I am parsing a very large csv file, where the entry of column 26 has to be of length 10. I can see that there are cases where there are no entries (which is fine), but also cases where the entries have length less than 10 or greater than 10, that has to be erroneous. I am trying to print some of these lines to explore.

My attempt is:

awk 'length($26) < 10' my_file.csv | sort -u | cut -d ',' -f 26 | head

but this doesn't return the result I want - instead it returns a number of rows where the length of column 26 is in fact equal to 10. What am I doing wrong?

  • 5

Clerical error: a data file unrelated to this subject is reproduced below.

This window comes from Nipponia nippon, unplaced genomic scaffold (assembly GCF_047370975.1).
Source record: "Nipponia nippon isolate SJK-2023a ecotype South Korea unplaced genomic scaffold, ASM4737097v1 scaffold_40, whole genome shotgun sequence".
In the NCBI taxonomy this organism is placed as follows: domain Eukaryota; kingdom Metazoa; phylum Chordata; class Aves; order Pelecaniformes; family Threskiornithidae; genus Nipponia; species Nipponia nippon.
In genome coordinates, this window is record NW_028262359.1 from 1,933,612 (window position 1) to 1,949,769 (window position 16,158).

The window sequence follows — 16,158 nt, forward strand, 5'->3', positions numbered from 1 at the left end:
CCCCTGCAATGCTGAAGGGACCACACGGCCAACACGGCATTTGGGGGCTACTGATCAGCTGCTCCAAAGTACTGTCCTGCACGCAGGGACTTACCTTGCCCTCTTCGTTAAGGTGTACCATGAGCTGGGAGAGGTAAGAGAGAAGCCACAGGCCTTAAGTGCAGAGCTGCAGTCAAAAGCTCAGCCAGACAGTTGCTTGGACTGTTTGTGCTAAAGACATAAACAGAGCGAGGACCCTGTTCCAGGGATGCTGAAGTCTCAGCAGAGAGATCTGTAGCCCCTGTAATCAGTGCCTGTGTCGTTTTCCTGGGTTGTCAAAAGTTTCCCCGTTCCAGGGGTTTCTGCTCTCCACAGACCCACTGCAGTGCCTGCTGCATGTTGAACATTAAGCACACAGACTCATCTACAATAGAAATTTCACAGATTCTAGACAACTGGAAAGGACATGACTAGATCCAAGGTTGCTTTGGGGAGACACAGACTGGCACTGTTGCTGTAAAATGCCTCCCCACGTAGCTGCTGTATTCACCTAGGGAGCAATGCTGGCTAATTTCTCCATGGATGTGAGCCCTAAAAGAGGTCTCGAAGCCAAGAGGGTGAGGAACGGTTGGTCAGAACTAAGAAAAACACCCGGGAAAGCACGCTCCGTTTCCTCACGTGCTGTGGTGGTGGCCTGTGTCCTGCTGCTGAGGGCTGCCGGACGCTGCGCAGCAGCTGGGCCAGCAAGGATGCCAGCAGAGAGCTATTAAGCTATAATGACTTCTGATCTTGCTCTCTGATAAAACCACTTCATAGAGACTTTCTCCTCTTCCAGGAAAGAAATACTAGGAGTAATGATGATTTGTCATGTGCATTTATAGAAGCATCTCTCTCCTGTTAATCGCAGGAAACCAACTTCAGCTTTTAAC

Shouldn't you run awk with -F, ? Jan 25, 2017 at 20:49

3 Answers 3

awk -F, 'length($26) != 10 { print }' /path/to/input > bad_field_length.txt

I would try something like:

awk -F "," 'length($26) != 10 {print $26}' my_file.csv

Then if needed you can still pipe this output through any other filters you might need like sorting etc...

Tells awk to delimit columns using commas:

-F ","

If the length of column 26 is not equal to 10, print column 26

'length($26) != 10 {print $26}' 
cat FileName|awk -F ',' 'length($3)<=9 {print $3}'|sort -u

This worked for me. Where $3 is the column I was filtering the record on, you could replace it with the column of your choice. The sort was used to sort only the unique records.


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